Sansided
Editorials

Islanders defy narrative by eliminating Bruins: Three takeaways

UNIONDALE, NEW YORK - JUNE 09: The New York Islanders celebrate an empty net goal by Cal Clutterbuck #15 of the New York Islanders against the Boston Bruins in Game Six of the Second Round of the 2021 NHL Stanley Cup Playoffs at the Nassau Coliseum on June 09, 2021 in Uniondale, New York. The Islanders defeated the Bruins 6-2 to move on to the Stanley Cup Semifinals against the Tampa Bay Lightning. (Photo by Bruce Bennett/Getty Images)
UNIONDALE, NEW YORK - JUNE 09: The New York Islanders celebrate an empty net goal by Cal Clutterbuck #15 of the New York Islanders against the Boston Bruins in Game Six of the Second Round of the 2021 NHL Stanley Cup Playoffs at the Nassau Coliseum on June 09, 2021 in Uniondale, New York. The Islanders defeated the Bruins 6-2 to move on to the Stanley Cup Semifinals against the Tampa Bay Lightning. (Photo by Bruce Bennett/Getty Images)
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New York Islanders
Craig Smith #12 of the Boston Bruins argues a second-period penalty with referee Jean Hebert #15 during the game against the New York Islanders. (Photo by Bruce Bennett/Getty Images)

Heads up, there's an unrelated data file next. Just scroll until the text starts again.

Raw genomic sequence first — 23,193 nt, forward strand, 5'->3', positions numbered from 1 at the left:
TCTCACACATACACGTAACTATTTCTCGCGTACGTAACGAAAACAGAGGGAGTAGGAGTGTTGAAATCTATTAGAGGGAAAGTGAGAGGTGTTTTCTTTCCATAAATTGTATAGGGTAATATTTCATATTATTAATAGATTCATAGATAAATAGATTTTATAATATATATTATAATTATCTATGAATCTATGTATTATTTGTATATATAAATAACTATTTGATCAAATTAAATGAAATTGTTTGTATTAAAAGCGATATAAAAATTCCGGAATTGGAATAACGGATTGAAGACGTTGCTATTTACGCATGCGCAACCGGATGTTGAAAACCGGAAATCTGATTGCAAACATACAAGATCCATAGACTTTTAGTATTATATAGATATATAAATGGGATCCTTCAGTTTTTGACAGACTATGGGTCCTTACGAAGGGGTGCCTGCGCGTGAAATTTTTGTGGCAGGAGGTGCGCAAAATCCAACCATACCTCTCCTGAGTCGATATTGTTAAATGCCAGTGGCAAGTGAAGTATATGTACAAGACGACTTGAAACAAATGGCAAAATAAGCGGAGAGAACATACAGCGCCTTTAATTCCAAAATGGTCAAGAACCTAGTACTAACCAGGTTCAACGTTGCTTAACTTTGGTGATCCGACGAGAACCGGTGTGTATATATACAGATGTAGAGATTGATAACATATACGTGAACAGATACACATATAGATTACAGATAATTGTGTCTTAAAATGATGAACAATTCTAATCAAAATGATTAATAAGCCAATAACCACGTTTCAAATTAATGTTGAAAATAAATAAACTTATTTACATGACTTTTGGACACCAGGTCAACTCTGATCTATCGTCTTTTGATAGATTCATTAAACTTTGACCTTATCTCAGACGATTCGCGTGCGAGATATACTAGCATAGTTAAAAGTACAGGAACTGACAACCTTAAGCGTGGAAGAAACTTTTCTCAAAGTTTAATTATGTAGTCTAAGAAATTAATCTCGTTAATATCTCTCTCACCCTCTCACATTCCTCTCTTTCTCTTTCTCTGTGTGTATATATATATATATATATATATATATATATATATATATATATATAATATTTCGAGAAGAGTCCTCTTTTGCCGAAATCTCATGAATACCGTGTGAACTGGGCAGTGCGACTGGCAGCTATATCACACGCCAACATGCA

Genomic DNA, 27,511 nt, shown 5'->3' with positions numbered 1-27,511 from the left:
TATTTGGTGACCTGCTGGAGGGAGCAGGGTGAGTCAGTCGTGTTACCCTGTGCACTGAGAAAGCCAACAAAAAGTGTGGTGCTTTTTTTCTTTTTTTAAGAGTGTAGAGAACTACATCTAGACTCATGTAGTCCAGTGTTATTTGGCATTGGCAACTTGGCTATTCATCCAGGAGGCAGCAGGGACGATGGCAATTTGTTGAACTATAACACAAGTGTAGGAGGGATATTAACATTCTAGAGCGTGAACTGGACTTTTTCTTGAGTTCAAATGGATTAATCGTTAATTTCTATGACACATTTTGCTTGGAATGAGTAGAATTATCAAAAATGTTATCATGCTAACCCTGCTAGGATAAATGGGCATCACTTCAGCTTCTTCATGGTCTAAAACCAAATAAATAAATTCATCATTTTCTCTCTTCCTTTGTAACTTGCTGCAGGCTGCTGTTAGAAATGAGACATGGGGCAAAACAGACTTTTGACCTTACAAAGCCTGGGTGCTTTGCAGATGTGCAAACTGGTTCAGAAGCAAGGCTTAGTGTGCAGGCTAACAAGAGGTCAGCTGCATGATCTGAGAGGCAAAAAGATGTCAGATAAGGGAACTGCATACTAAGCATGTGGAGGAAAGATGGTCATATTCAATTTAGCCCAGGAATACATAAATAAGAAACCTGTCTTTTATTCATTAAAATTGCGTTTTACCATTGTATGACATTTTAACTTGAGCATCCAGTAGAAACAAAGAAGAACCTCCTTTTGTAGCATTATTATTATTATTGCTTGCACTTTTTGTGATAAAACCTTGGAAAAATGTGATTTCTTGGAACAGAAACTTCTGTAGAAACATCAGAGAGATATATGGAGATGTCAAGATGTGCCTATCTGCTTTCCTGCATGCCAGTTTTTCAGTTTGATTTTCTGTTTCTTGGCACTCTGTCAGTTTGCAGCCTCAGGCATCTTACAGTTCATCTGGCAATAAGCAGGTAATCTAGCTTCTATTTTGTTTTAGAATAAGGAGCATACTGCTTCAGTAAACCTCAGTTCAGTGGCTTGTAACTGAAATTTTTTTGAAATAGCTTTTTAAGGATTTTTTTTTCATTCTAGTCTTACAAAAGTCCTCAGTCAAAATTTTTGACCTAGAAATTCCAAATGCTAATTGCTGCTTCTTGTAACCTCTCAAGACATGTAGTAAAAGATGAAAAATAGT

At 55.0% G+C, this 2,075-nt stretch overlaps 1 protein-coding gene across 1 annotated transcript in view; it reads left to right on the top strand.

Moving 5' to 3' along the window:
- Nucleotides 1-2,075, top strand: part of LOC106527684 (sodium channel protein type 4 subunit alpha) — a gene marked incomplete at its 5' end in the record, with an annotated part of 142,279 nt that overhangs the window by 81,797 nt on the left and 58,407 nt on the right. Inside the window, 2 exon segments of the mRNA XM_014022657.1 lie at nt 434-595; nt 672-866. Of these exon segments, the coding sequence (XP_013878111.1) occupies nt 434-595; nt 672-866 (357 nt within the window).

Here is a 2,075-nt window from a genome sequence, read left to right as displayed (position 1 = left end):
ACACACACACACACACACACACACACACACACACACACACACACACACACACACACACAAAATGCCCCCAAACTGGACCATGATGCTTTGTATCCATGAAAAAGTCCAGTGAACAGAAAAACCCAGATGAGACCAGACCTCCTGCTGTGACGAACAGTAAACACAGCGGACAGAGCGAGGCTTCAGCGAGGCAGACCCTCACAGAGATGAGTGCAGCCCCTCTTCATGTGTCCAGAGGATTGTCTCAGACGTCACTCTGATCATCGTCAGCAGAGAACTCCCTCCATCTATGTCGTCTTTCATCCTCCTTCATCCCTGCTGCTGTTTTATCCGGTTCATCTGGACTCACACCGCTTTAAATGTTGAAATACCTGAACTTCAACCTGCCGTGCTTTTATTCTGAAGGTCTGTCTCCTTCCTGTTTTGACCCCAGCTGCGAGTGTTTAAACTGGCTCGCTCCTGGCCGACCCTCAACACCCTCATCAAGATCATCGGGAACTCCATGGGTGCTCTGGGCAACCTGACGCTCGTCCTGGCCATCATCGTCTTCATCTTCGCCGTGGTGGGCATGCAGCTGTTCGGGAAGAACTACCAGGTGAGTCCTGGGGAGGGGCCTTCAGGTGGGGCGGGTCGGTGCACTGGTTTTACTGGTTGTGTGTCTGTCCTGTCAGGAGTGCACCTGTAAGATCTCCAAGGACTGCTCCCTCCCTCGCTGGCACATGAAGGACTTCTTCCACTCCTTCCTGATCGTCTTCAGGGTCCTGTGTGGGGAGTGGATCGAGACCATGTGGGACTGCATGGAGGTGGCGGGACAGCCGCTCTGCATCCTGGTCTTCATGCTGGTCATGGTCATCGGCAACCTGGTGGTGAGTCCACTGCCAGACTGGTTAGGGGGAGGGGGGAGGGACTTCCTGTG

Discipline/PK

Did the Islanders get away with a few calls? Sure. That Palmieri elbow on Charlie McAvoy in Game 6 should have been called. That should have been, at minimum, a two-minute elbowing minor. There’s also a Brock Nelson boarding play on McAvoy earlier in the series that went uncalled as well. And I’m sure a Bruins fan could point out a few more that I missed.

The Isles weren’t, as Cassidy suggested, Saints.

But no were the Bruins. They were rightfully called for more penalties than the Islanders in this series, and they paid the price for it.

There was no controversy. There was no agenda. The Bruins have been an ill-disciplined team since the puck dropped at the start of the 2021 season. Their penalty kill has been bailing them out all year long with an impressive 86% efficiency.

Meanwhile, the Islanders have been one of the least penalized teams on the year. So what we saw from both teams in the regular season continued in the playoffs. Except for that excellent Bruins penalty kill.

The Bruins PK in the series was an abysmal 62.5%. The only thing that changed in this series was the Bruins ability to prevent a power-play goal. It wasn’t a biased officiating crew, or the Islanders batting their eyelashes at the refs to get out of trouble.

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